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Vietnam’s Gen Z prepping for the future

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According to US-based management consulting firm, McKinsey, Generation Z (Gen Z) is the cohort born between 1995 and 2010, and are currently between the ages of nine and 24-years old.

Gen Z is entering the workforce and business leaders must stay ahead to harness this new wave’s talents and appeal to their interests.

According to an article by data and measurement firm, Nielsen titled, ‘How to engage with Generation Z in Vietnam,’ Gen Z will account for 25 percent of the labour workforce in the ASEAN member state by 2025. 

The article described Vietnam’s Gen Z as the cohort that embraces multiculturalism and cares about various societal issues including social responsibility, environmental matters and gender equality. Vietnam’s Gen Z expresses this sentiment through their choice of brands, where 50 percent favour brands that reflect Vietnamese values and cultures. 

Career Choices

Despite being young, Gen Z is cautious and always looking for sensible career choices moulded by practical realities. Adecco Vietnam, a leading recruitment and staffing agency, published a 2019 report titled, ‘Career choices & the motivations survey,’ that focused on the important aspects affecting Vietnamese talents. The report revealed that when it comes to choosing a job, the top priority for Gen Z is ‘salary and financial benefits’ followed by ‘professional recognition of qualifications’ and ‘job satisfaction.’ 

The survey found that 48 percent of Gen Z learns about career choices through social media instead of school or university (19 percent). This number compliments Gen Zs’ attitude towards technology since they have never known a world without smartphones and social media. 

According to a Forbes article titled, ‘Understanding Vietnam’s Generation Z,’ the nation’s Gen Z uses an average of 2.77 social media platforms each week. However, this group is less interested in sharing their lives on social media for public record, wary of the consequences. Instead, they prefer to use anonymous social media platforms like Snapchat.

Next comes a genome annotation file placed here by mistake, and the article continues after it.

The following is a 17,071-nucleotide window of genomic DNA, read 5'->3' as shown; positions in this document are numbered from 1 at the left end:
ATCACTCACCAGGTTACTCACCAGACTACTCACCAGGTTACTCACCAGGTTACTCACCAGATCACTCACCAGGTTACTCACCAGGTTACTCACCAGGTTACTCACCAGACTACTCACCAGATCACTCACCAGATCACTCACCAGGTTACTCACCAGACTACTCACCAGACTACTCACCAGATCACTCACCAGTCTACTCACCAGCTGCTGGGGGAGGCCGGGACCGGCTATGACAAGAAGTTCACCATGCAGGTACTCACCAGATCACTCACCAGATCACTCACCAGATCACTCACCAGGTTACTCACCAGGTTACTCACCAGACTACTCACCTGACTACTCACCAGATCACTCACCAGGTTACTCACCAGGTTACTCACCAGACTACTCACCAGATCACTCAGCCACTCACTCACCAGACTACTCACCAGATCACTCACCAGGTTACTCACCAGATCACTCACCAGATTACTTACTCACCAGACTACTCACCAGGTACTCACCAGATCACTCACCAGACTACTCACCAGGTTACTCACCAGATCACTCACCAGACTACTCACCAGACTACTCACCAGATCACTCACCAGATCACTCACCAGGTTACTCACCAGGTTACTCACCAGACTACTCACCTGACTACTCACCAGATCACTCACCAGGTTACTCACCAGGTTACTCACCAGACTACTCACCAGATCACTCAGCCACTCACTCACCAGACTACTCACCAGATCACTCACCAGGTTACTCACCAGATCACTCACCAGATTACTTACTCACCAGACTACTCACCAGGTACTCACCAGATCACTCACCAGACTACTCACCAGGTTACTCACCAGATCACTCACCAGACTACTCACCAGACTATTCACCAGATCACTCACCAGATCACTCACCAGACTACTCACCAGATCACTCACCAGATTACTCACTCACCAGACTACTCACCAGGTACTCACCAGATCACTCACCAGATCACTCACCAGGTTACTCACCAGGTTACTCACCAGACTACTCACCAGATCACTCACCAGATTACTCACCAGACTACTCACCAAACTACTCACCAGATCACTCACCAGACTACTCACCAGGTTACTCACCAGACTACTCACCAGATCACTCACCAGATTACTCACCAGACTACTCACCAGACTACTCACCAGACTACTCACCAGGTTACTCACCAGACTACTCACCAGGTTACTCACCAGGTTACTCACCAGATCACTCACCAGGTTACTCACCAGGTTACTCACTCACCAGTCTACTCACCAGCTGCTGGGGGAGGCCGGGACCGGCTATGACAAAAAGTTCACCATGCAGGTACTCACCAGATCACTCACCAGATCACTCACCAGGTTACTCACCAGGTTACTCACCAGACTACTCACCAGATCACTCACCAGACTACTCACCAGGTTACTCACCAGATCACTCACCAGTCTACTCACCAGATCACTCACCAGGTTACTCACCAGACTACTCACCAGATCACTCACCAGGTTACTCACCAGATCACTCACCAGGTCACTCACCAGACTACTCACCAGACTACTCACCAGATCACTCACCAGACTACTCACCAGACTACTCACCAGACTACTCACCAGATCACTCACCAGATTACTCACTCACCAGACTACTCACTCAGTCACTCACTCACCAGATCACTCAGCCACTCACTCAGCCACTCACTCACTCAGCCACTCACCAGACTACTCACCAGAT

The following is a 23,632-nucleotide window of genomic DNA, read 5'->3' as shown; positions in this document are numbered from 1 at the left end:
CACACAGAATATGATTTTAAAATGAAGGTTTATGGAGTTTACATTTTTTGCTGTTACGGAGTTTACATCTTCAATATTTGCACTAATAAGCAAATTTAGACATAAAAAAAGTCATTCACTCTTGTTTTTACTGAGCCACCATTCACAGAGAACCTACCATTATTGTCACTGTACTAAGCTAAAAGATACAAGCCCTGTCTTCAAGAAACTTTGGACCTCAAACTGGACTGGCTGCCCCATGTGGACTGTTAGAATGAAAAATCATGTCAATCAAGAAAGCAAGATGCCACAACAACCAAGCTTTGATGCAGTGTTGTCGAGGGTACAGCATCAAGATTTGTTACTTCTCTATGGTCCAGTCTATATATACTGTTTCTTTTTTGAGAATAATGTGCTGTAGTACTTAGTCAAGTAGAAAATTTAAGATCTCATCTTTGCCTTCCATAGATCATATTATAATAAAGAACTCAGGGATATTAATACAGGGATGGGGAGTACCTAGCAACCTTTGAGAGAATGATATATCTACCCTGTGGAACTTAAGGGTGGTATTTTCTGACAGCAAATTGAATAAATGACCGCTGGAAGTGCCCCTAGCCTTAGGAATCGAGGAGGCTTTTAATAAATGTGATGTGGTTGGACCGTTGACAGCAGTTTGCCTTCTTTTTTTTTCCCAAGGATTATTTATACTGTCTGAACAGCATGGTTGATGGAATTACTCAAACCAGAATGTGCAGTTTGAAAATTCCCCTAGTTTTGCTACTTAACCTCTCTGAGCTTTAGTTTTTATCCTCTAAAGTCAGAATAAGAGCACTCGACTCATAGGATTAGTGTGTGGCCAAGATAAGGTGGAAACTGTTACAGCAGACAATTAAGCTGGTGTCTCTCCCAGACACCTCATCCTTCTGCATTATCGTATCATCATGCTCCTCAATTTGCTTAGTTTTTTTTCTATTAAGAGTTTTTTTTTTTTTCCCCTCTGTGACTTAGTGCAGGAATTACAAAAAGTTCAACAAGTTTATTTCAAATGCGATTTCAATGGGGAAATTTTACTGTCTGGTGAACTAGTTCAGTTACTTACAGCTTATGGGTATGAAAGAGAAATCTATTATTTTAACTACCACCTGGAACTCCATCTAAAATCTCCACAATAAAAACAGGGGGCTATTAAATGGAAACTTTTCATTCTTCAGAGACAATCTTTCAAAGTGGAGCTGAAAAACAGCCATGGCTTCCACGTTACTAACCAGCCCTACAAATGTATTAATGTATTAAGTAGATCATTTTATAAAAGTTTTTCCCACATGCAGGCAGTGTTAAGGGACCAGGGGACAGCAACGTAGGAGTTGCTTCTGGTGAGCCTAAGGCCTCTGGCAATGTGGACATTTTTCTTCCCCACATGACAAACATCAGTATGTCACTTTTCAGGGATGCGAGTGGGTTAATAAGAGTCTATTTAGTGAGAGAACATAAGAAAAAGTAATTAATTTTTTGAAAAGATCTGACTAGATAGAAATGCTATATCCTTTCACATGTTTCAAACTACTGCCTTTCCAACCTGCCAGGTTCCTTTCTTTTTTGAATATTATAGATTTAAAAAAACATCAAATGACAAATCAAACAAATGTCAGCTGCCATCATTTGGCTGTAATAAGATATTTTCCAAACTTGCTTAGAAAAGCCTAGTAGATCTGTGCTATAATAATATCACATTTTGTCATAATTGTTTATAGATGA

Moreover, research by Dell Technologies in a report titled, ‘Gen Z: The Future has arrived,’ revealed that although this batch looks for job security and monetary motivation, Gen Z is less interested in climbing the corporate ladder and are more intrigued about supporting their companies’ growth and success. The report also showed that 43 percent of Vietnam’s Gen Z want to work in socially and environmentally responsible organisations.

Upskilling Future Workforce

The advancement of technology and rapid changes in labour markets have prompted the youth to upgrade their skills or risk being left behind. According to a 2019 research by the World Economic Forum (WEF), 69.3 percent of Vietnam’s youth say that their “current education and skills will need to be constantly updated.”

Andree Mangels, General Director of Adecco Malaysia and Vietnam, said that Vietnam’s Gen Zs are proactive. “They start to look for internship opportunities right in the first year of college and don’t hesitate to broaden their networks through events. Yet, their skills are still very academic, which required additional training, especially soft skills.” 

To meet market needs, vocational schools in Vietnam have been told to include soft skills training in their curriculum. Soft skills include communication skills and critical thinking, among others.

Apart from formal education, at least 49 percent of Vietnam’s Gen Z feel that fruitful training sources come from internship programs, followed by student’s club (41 percent) and part-time jobs (35 percent). 

“Internship is the best learning course, not only for skills development but also to advance their knowledge on the industry and future work, thereby clearly defining their suitable job and career orientation,” said Thao Nguyen a recruitment consultant at Adecco Vietnam. 

Companies too are getting involved in developing undergraduate talents. The Boeing Company and The Asia Foundation announced a one-year vocational training program for disadvantaged young adults in Hanoi and Hai Duong, focusing on practical information technology skills development. The project will provide participating youth with much better opportunities to obtain decent and secure employment in high-demand sectors.

As part of the program, youth will undergo technical skills training in addition to practical instruction in the English language, financial literacy, work readiness, and on-the-job training. 

“Vietnam’s youth account for a significant proportion of the country’s labour force,” said Skip Boyce, president, Boeing Southeast Asia, adding that “these young adults in Vietnam must be sufficiently skilled to meet a changing labour market.”

The ASEAN Post – September 27, 2020

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